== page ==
As a rather aged contemporary of Reg Fullelove’s , I was entranced by his comments, bringing so many memories back for me, one was ‘The arrival of the bands’, or Jazz bands as we called them at the time. Reg’s comment was “So many bands, don’t know how they got here, perhaps by bus? Most of these bands arrived by hired charabancs, and we would eagerly await their arrival. The band would be dressed in their marching outfits, together with their supporters . We knew all the outfits by sight and would scream out their name on recognition. We would then gaze at the charabanc owner details. to note the far distant home for this particular band, Tamworth or some such place would seem like the ends of the earth for a boy who had never been any farther than Walsall in his life.
    Reg took obvious pride in the quality of the Fancy Dress, and we can share his pride. Ideas for fancy dress would begin to take root as Spring opened up into Summer. Nowadays, one would go to the nearest costume shop and select a suitable costume. Not in those days. Dresses were handmade, often fashioned by gaslight . A hand-operated Singer sewing machine would be used by some participants, other would rely on needle and thread – and a good thimble. A prolonged labour of love and pride, and what excitement ! trying it on, before the family and gauging its likelihood of a prize.
    Nice to see some people I still remember, among the prizewinners. Dick Southall, never seen without his riding breeches and Marjorie Beak. Marjorie’s father was a local butcher and had a distinctive closely rolled and waxed moustache, most of the riding horses were kept in the field behind Lichfield Road, bordering Brook Lane. Mrs Bowker, who came second in the tableau, had a large field adjoining her house in Holly Lane, facing the common, which ran down to Salters Road, the Redcaps, Walsall Wood’s jazz band would practice there, and over this open space, the sound of the kazoos and the thump of the drums, would drift down to Salters Road and lull me to sleep on countless warm nights.
    Finally, may I say how essential these Carnivals were, to the community. Most people worked up to Saturday lunchtime, no five-day week. Reg Fullelove remarked on the happy atmosphere at the Carnival. These events were bringing brief glimpses of happiness and relaxation into the hard, workaday lives and would be talked about and savoured for weeks before and after the event, creating a sense of identity which was so important within the community, at that time.

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  6. m4rkmyword says:

    I used to watch the carnival from The Warreners Arms when I were a lad, not in 1934 but more recently in the late 70’s early 80’s.

    Great footage.

  7. David Evans says:

    Hi Bob
    This film, and especially the personal commentary , are a local treasure. I am amazed at the clever technical computer wizardry that has been performed to assemble and then publish all of the material in this memorable article..and extend my personal thanks .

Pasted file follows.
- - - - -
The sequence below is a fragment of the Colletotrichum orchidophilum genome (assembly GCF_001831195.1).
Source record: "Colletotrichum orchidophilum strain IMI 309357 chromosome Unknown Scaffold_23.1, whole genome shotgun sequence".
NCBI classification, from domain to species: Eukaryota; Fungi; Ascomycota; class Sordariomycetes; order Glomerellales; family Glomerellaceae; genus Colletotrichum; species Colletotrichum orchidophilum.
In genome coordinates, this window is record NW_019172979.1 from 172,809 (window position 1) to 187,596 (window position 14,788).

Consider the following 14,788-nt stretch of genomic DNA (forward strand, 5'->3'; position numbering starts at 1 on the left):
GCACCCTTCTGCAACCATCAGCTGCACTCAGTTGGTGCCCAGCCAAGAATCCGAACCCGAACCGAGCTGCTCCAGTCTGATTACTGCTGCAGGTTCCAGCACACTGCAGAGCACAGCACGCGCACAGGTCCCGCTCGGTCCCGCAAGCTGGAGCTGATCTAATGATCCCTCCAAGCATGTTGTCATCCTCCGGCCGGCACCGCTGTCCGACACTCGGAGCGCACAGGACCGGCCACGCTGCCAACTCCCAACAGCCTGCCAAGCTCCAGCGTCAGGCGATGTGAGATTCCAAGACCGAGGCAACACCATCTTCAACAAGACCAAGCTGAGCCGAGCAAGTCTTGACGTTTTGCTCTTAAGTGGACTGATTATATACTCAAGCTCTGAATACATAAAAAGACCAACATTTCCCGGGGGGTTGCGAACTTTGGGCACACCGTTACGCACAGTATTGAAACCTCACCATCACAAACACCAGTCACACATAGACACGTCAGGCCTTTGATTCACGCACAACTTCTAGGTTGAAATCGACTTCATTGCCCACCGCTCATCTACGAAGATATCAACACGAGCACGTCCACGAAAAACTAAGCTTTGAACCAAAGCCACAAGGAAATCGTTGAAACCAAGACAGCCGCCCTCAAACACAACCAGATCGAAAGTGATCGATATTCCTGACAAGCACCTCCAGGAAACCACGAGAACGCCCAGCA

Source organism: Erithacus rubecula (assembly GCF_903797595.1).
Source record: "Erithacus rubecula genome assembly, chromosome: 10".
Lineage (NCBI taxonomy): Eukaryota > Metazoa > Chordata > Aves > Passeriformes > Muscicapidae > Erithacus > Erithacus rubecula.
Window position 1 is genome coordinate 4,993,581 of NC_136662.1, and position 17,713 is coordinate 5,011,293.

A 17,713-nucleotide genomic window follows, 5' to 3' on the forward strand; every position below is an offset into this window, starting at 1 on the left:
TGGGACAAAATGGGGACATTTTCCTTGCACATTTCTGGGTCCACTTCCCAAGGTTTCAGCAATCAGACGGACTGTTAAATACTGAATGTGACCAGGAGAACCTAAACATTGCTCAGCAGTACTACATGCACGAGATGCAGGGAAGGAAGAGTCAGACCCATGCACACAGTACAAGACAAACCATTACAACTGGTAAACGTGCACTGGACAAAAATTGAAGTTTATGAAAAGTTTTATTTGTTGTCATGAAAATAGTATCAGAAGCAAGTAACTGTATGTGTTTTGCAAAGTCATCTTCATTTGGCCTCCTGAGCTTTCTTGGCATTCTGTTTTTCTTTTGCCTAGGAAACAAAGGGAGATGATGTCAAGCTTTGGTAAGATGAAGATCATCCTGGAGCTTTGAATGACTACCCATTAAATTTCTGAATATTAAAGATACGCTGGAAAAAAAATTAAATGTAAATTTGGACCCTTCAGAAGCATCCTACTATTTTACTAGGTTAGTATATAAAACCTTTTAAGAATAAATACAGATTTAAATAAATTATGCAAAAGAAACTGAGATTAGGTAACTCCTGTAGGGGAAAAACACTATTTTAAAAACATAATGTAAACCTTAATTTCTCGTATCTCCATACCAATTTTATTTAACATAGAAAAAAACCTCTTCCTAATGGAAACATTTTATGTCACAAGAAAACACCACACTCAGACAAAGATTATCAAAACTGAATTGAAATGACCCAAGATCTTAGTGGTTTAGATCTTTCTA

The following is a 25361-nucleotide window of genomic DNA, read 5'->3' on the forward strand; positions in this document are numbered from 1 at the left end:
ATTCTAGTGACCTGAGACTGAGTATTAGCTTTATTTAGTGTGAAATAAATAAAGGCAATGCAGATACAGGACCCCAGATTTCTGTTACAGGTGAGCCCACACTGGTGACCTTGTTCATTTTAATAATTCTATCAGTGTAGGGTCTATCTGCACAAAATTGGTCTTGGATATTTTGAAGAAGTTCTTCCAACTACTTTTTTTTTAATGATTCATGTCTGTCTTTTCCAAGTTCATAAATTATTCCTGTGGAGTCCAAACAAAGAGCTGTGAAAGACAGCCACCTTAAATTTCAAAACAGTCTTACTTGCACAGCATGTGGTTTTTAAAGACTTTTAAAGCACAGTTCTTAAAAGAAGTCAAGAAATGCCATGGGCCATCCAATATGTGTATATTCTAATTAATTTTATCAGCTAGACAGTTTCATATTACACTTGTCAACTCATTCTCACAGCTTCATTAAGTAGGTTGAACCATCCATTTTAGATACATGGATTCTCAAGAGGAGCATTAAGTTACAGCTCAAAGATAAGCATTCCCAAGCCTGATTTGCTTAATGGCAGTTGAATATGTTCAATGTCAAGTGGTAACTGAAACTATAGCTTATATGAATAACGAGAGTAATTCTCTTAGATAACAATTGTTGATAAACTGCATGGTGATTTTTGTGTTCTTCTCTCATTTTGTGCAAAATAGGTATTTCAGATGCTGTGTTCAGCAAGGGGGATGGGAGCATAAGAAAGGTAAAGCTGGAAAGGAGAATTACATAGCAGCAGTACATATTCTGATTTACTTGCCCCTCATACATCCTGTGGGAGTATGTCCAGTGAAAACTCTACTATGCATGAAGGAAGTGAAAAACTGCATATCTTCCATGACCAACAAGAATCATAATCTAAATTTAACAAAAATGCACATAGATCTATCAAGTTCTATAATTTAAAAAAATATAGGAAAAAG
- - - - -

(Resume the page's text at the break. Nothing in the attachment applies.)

Reg mentioned the costumes..I wonder if readers have their own photos, perhaps their relatives helped to make the costumes, even. Over a cup of tea at Norton Canes a while ago , one dear lady ,recalled helping her mom to make the costumes and the hats.
    My thanks for this excellent presentation
    Kind regards
    David

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  9. Sheila Norris says:

    Dear Brownhills Bob,

    David Evans recently alerted me to the wonderful film, kindly contributed to the website by Reg Fullelove, about the first Brownhills Carnival, 1934. I am the granddaughter of Richard Southall (senior) who won the prize for best turned out horse and niece of Richard Southall (junior) who came second. (My Great Grandfather was Joseph Southall, landlord of the Shire Oak Inn in times long past)

    “The Cossacks” mentioned in the film included Richard Southall junior and my mother, Cynthia Southall ( although probably in later carnivals as she would have been only 9 in 1934).They were trained by their father, Richard Southall senior, who had learnt such skills in the Army where he had been a riding instructor with the Twentieth Hussars. He was a regular soldier for 10 years and served on the Western Front during the Great War.

    My mother often told me about the marvellous riding shows they put on for the carnivals and for the gymkanas in Oak Park, and was particularly proud of her brother (known as Dickie) who could perform many stunts on horseback. They and other teenagers, including possibly Ron Beak, were trained in Cossack riding by Richard Southall in Beak’s field which is where Castlefort School stands today. My Aunt, Audrey Proffitt (nee Southall) was the youngest of the family and never learnt to ride but still remembers going to watch them training there.

    As both my mother and uncle died some years ago now, I asked her to tell me more about the stunts they performed and she told me how strict her father was with the young riders – “no, no, no, start again”.